Skip to main content
Visual Communication (MA)

Vicky Evans

Vicky Evans is a graphic designer. She graduated from Buenos Aires University and was tutor assistant in Typography and Morphology. She has UK experience in the design industry, working in art direction and identity design, with an interest in editorial practice.

She was Group Identity Art Director at the branding agency Design Bridge, working across all the agency’s studios: London, Amsterdam, Singapore, New York and Shanghai. She was responsible for creating the agency’s image and design identity — bringing a critical eye for detail, storytelling and creative flair to every project. 

Vicky is an RCA MA Visual Communication Identity design team member with Hairun Li, Jiarui Wang and Joo Yeoun Yoo. She is also in the Curatorial team for both WIP Work in Progress Show at White City Campus and RCA Show 2023 at the Truman Brewery. 

At the RCA, Vicky also actively participated in collaborative extracurricular teams: Co-designer for Fugitive Voices lecture series started by Eleni Ikoniadou; The Design & Philosophy Society team, she designed two publications; Freewheelers Bike and DJ Societies. College welcome party team. 

She has won awards in Hong Kong, New York and London. She spoke about Design at Selected, Bilbao twice, and Argentina: TRImarchi, San Martín Cultural Centre and various Universities.

Key words: community — engagement — collaboration — nature — well-being

Interests: education — multi-cultural — diverse — academic — culture

Photo: Owen Richards.

I am a creative practitioner who firmly believes that design is a return ticket, a two-way street. Living in different countries and experiencing multiple contexts have opened my eyes to this. Collaboration, different points of view, cultures, nationalities, learnings and their tensions, multiple views and media contribute to it.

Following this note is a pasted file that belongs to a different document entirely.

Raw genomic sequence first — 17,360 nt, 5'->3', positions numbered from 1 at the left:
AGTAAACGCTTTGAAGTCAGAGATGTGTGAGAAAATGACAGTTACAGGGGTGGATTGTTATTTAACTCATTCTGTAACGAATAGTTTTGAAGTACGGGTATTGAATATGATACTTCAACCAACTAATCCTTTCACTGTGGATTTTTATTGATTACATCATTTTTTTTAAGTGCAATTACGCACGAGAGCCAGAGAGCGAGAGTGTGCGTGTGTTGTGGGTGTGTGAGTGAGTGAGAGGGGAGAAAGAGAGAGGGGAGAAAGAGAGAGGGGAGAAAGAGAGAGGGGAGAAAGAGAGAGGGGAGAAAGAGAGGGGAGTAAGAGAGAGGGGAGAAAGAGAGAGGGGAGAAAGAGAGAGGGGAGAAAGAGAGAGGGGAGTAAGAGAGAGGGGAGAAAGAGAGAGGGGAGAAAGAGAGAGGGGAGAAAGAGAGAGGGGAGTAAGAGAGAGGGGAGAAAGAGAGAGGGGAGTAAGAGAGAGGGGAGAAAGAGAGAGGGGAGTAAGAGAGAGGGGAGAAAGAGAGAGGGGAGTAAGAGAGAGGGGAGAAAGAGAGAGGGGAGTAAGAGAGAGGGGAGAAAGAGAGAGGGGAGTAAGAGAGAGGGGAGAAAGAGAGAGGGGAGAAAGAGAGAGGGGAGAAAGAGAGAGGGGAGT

I am naturally curious with a passion for design, typography, colour, photography and all things books. I also love sketching plants.

Nature, botany, art, culture, identity, sustainability, architecture and community projects interest me, and I enjoy researching, experimenting and working in a team. The relationship between sound and design intrigues me and I hope I can add teaching to my practice in the future. 

There is medical evidence green spaces are beneficial for our well-being. Behind a busy junction, Tibby Place is hidden and negl
Talking/Seeing — A moment of respite.
A local resident stoped using and benefiting from the space after a bench went missing.
Talking/Seeing — Mr. Turner’s missing park bench.
A publication shares a research flavour. It invites non-users through their letterboxes.
Talking/Seeing — 'The Tib' newspaper.
Talking/Seeing — Newspaper spread. Laundry local voices and archive research material.
Talking/Seeing — Newspaper spreadwashing line pegs dance on the page. Laundry and Baths stories.
Frequently visited by pigeons who enjoy pausing on the curious Victorian structure at the heart of the Place. Curiously not by m
Talking/Seeing — Newspaper spread. Local voices, interviews, reconnaissance sketches and photos.
From hectic urban activity to a green pocket. With this in mind, why is this space not used more? What does the blue structure a
Launch Project
Talking/Seeing — Soundscape. Busy junction to Tibby place transition, ambient and local residents
Alluding to its past stories and today’s traces, sketches hang from the structure.
Talking/Seeing — Past Victorian bath laundry item in dialogue with local residents today.